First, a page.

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FOR THE ORDER OF MORNING SERVICE,
THE ORDERS OF MATINS AND VESPERS,
THE LITANY AND THE SUFFRAGES OF THE

Common Service

FOR THE ''SE OF

Evangelical Lutheran Congregations

WITH

ACCOMPANYING HARMONIES FOR ORGAN

EDITED BY

HARRY G. ARCHER

ORGANIST, FIRST (HIRCH, PITTSBURGH, PA.

AND

THE REV. LUTHER D. REED

PASTOR, EMANUEL CHURCH, ALLE HENY, TA.

EDITORS OF

THE PSALTER AND CANTICIES POINTED FOR.(HANTING

Biladelphia
General Council Publication Board

MC MY

HARVARD
UNIVERSITY

LIBRARY
APR 6 1962

COPYRIGHT, 1901, BY
LUTHER D. REED AND HARRY G. ARCHER.

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Preface The importance of an earnest, sympathetic study of our Service Music is unquestionable. However acceptably other arts may assist in the consummation of the communion between God and men which we are pleased to term "worship," none of them enters into so intimate a relationship with the elements of the Service, or is such a helpful factor in their expression, as .Music. Architecture, Painting, Sculpture, Embroidery-all bring their offerings before the Service-hour, as it were, and stand silent in the outer court, while Music alone enters the Holy of Holies and breathes the people's prayer and praise, or voices Divine invitation and promise. The faith of the Church as confessed in her Worship is embodied in her Liturgy, and her Liturgy lives and has its active being in its music.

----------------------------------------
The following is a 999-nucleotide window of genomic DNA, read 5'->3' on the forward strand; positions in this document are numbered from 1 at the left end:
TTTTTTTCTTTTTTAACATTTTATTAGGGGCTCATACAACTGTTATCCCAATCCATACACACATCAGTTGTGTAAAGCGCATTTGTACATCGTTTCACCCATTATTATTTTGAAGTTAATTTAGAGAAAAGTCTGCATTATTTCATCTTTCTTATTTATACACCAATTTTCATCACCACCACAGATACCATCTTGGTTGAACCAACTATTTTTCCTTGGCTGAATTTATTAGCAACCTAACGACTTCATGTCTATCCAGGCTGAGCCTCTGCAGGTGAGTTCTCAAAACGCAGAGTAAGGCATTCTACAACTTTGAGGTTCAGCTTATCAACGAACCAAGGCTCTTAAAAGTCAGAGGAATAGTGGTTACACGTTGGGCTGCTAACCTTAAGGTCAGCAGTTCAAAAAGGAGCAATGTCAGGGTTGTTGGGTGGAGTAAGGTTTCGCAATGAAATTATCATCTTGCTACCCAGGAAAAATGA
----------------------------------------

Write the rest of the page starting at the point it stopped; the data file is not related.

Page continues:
Music effectively evokes the vitalizing and energizing content of the text. It frequently opens the way of the understanding for the latter, and so is a teacher of the Service and Faith of the Church to her children. It is, therefore, of the first importance that the hands of this priestly servant be clean, and the heart purethat the Music of the Service be true, and in some manner worthy of its privilege.

All music heard in the Church should be characterized by purity and dignity, beauty and force. But beyond this, the Service Music proper, the music that bears the text of the Liturgy, must especially possess a spirit that is devout and subordinate, a form that is simple and flexible, associations that are only churchly, and a melodic beauty that appeals to and that satisfies the highest taste. It would be natural to suppose that if we could discover the melodies which grew up spontaneously

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